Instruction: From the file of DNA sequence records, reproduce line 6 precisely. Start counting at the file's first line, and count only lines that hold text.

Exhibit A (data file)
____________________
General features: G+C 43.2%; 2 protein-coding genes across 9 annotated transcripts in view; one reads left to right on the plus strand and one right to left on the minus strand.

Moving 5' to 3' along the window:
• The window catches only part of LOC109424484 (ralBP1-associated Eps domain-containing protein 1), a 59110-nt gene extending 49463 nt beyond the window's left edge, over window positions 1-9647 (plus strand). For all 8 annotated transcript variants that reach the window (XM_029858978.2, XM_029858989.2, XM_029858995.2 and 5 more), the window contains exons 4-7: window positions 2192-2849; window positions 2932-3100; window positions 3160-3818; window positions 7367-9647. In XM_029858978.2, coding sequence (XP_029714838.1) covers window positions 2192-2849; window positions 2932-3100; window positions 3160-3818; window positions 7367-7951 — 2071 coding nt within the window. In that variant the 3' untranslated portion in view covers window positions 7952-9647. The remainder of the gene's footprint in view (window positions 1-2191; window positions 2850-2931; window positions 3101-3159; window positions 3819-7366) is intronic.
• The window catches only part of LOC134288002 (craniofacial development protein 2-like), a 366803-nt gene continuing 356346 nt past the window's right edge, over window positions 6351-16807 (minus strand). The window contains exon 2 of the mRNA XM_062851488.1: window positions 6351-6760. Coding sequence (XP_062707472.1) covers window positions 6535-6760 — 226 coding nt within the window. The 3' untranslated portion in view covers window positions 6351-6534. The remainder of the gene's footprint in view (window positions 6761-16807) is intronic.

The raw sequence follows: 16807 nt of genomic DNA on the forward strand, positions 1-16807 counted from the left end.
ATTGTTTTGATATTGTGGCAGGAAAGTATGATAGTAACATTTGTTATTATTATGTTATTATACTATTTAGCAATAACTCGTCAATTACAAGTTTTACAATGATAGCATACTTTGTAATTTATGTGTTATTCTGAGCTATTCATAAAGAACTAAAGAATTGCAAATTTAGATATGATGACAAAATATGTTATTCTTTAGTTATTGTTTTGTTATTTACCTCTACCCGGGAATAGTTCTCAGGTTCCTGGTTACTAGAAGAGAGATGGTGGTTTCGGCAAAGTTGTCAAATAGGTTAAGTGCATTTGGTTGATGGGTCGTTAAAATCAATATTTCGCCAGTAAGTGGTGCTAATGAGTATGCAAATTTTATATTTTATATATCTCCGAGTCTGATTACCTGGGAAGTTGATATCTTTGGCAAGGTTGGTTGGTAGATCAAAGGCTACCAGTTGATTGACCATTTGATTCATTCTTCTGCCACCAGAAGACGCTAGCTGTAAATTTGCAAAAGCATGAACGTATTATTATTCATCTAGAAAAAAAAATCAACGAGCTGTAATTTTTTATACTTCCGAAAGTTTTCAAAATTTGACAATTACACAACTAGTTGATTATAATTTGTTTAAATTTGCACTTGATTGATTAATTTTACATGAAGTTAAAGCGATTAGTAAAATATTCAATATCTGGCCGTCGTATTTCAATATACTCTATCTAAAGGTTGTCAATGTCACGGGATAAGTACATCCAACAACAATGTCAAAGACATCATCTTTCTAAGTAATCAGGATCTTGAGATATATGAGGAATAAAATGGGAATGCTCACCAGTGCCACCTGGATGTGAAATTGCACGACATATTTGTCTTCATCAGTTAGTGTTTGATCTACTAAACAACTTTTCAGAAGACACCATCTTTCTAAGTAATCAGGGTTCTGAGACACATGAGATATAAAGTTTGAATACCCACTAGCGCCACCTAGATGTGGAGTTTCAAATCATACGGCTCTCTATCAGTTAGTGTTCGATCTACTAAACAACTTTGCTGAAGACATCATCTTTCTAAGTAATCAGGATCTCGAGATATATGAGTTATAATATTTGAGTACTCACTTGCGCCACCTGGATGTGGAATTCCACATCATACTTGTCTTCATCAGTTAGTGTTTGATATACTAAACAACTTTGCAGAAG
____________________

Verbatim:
ATTGTTTTGATATTGTGGCAGGAAAGTATGATAGTAACATTTGTTATTATTATGTTATTATACTATTTAGCAATAACTCGTCAATTACAAGTTTTACAATGATAGCATACTTTGTAATTTATGTGTTATTCTGAGCTATTCATAAAGAACTAAAGAATTGCAAATTTAGATATGATGACAAAATATGTTATTCTTTAGTTATTGTTTTGTTATTTACCTCTACCCGGGAATAGTTCTCAGGTTCCTGGTTACTAGAAGAGAGATGGTGGTTTCGGCAAAGTTGTCAAATAGGTTAAGTGCATTTGGTTGATGGGTCGTTAAAATCAATATTTCGCCAGTAAGTGGTGCTAATGAGTATGCAAATTTTATATTTTATATATCTCCGAGTCTGATTACCTGGGAAGTTGATATCTTTGGCAAGGTTGGTTGGTAGATCAAAGGCTACCAGTTGATTGACCATTTGATTCATTCTTCTGCCACCAGAAGACGCTAGCTGTAAATTTGCAAAAGCATGAACGTATTATTATTCATCTAGAAAAAAAAATCAACGAGCTGTAATTTTTTATACTTCCGAAAGTTTTCAAAATTTGACAATTACACAACTAGTTGATTATAATTTGTTTAAATTTGCACTTGATTGATTAATTTTACATGAAGTTAAAGCGATTAGTAAAATATTCAATATCTGGCCGTCGTATTTCAATATACTCTATCTAAAGGTTGTCAATGTCACGGGATAAGTACATCCAACAACAATGTCAAAGACATCATCTTTCTAAGTAATCAGGATCTTGAGATATATGAGGAATAAAATGGGAATGCTCACCAGTGCCACCTGGATGTGAAATTGCACGACATATTTGTCTTCATCAGTTAGTGTTTGATCTACTAAACAACTTTTCAGAAGACACCATCTTTCTAAGTAATCAGGGTTCTGAGACACATGAGATATAAAGTTTGAATACCCACTAGCGCCACCTAGATGTGGAGTTTCAAATCATACGGCTCTCTATCAGTTAGTGTTCGATCTACTAAACAACTTTGCTGAAGACATCATCTTTCTAAGTAATCAGGATCTCGAGATATATGAGTTATAATATTTGAGTACTCACTTGCGCCACCTGGATGTGGAATTCCACATCATACTTGTCTTCATCAGTTAGTGTTTGATATACTAAACAACTTTGCAGAAG